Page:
which is here:






Now, the reason for my calling MODE.MULT “wonderful” in the opening paragraph is because, whereas we might normally seek to reduce this array by constructing an appropriate array to pass to SMALL as its k parameter (which is precisely what Snakehips and John did in their solutions), we can often – as here – do without going to such lengths. And all thanks to MODE.MULT (and to Lori again for having re-introduced many of us to the possibilities inherent in this function).

I would first like to point out that the technique used here, in which an array of values can be reduced in such a fashion, is only appropriate if the elements which we wish to return appear equally frequently within the array being processed. Furthermore, that frequency must be at least twice, since MODE.MULT does not deem any values to be worthy of return if no value occurs more than once.

Hence the reason for Alex’s prior multiplication with the array {1,1}, since, when we take the product of our array resulting from the SMALL construction (a 20-row-by-1-column array) with the array {1,1} (a 1-row-by-2-column array), we will effectively generate a a 20-row-by-2-column array, the entries in each of its 2 columns being identical.

Reader not too familiar with array operations should take note of this technique, which here means that:


which is:


resolves as:


and, as can be seen, we have succeeding in simply doubling the number of each of our entries. As such, we can now safely pass to MODE.MULT. First, however, we need to remove those errors. As wonderful as it is, MODE.MULT – like the vast majority of functions – isn’t happy to process arrays containing such values.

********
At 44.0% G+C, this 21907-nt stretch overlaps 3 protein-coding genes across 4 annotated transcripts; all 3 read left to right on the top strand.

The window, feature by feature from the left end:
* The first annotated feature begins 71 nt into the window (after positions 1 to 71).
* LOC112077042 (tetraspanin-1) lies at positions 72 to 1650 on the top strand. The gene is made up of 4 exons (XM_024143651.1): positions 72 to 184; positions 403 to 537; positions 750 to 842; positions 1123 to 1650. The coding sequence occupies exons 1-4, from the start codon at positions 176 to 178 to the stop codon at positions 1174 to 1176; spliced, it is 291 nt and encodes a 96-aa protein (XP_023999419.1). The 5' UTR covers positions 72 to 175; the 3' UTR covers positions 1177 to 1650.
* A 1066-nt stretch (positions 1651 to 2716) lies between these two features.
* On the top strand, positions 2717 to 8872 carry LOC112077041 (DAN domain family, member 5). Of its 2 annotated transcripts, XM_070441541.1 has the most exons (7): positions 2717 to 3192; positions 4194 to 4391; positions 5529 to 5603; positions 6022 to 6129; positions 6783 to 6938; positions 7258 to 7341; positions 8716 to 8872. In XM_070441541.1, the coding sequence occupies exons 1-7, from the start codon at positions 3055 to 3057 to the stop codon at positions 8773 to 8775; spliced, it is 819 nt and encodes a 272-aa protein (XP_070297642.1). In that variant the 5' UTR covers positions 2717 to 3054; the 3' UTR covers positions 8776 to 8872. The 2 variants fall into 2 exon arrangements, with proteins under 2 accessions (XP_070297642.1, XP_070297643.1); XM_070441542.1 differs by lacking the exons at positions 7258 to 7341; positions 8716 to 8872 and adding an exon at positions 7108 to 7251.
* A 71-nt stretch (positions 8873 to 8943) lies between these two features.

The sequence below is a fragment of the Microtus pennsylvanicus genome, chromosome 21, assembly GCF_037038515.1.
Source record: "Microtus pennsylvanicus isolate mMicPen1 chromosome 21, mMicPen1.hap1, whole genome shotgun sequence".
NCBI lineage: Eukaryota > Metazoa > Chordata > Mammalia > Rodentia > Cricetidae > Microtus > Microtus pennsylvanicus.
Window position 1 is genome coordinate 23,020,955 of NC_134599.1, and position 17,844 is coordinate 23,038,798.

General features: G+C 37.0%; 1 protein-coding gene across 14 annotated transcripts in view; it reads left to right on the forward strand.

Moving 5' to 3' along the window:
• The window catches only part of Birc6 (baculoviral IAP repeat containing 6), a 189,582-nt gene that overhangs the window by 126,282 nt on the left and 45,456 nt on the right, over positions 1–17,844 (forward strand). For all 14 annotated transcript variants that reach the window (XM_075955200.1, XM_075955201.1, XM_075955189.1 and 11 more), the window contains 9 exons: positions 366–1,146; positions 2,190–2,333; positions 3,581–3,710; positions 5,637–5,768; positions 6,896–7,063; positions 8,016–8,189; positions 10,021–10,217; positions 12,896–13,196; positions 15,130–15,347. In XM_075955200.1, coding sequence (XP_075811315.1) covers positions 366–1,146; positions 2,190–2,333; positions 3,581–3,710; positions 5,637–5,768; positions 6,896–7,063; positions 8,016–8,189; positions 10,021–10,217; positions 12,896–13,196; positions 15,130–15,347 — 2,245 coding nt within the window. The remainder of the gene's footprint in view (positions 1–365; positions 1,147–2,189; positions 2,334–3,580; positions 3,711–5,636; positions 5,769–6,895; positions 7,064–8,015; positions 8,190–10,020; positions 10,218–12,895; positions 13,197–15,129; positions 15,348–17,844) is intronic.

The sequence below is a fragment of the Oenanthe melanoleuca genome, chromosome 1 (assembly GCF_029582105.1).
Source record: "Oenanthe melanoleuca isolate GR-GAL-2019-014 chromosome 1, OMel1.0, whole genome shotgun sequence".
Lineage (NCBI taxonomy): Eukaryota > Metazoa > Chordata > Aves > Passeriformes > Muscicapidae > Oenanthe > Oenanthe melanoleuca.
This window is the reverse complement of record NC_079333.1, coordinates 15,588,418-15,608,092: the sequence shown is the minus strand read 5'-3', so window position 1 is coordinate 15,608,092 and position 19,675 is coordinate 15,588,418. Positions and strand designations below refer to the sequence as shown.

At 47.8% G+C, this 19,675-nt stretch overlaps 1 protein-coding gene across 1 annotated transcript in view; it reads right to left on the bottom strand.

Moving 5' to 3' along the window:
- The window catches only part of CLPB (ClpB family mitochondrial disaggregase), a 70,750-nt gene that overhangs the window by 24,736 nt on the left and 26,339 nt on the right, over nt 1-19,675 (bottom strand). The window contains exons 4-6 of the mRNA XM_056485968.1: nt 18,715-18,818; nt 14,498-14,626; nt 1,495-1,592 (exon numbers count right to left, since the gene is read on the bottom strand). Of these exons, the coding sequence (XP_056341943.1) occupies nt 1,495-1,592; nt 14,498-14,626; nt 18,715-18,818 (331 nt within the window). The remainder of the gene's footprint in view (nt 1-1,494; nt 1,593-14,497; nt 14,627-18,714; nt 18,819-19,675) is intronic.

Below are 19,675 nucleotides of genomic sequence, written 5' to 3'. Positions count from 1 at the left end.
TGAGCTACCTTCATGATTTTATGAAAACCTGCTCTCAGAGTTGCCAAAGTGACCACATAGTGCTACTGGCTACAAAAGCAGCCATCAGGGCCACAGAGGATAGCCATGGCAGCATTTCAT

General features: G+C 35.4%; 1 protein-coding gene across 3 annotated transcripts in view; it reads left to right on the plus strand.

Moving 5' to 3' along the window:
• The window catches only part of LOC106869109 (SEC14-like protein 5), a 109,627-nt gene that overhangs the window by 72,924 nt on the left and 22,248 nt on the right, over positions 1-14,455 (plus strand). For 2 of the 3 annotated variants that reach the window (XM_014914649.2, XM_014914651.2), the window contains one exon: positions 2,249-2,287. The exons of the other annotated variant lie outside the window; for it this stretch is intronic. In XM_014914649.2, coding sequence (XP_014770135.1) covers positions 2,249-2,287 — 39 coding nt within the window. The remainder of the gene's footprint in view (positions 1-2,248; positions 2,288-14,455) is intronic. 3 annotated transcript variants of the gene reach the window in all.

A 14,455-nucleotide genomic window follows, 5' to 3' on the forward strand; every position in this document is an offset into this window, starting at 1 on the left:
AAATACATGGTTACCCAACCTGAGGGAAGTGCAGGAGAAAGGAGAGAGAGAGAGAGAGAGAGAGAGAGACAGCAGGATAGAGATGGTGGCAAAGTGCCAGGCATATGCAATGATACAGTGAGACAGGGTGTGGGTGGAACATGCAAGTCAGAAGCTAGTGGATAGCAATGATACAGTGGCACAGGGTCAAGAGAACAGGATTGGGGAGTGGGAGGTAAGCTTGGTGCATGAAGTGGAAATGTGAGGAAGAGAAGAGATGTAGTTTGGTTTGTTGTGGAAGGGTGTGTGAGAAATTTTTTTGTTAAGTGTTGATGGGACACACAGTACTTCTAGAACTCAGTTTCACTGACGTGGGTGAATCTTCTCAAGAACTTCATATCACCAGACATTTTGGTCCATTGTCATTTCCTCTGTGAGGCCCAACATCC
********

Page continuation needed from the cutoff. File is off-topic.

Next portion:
And so:


which is:




Finally, then, we pass this array to MODE.MULT, such that:


which is:




as required.

Thanks again to all who contributed. Another challenge to follow shortly. Watch this space!


  1. Great works! Lori beats all, really 🙂

    Just would like to suggest more universal (but, of cource, not the shortest) solution:

    instead ROW(A1:A20) as pecalculated range lets make dynamic range:

  2. Others had done all the hard work – this was just a play with Alex’s solution which was the true challenge winner. Since this is a shortest formula i had started by noticing one character could be saved by using {"",""} instead of *{1,1} before spotting the suggested rearrangement.

  3. Hi,

    I followed your explanation, step by step and each time I use evaluate (F9), I am able to see the results exactly the way you have shown.

    Good learning for me and a great explanation.

    Thank you XOR LX



    PS: btw, what is your name? no doubt XORLX sounds great!

  4. Wow Lori, what a fantastic line of thinking! It was really all you, since you gave me the idea of mode.mult in the first place. It’s great how many applications that little function has when you start thinking about it.


  5. Pingback: #Excel Super Links #22 – shared by David Hager | Excel For You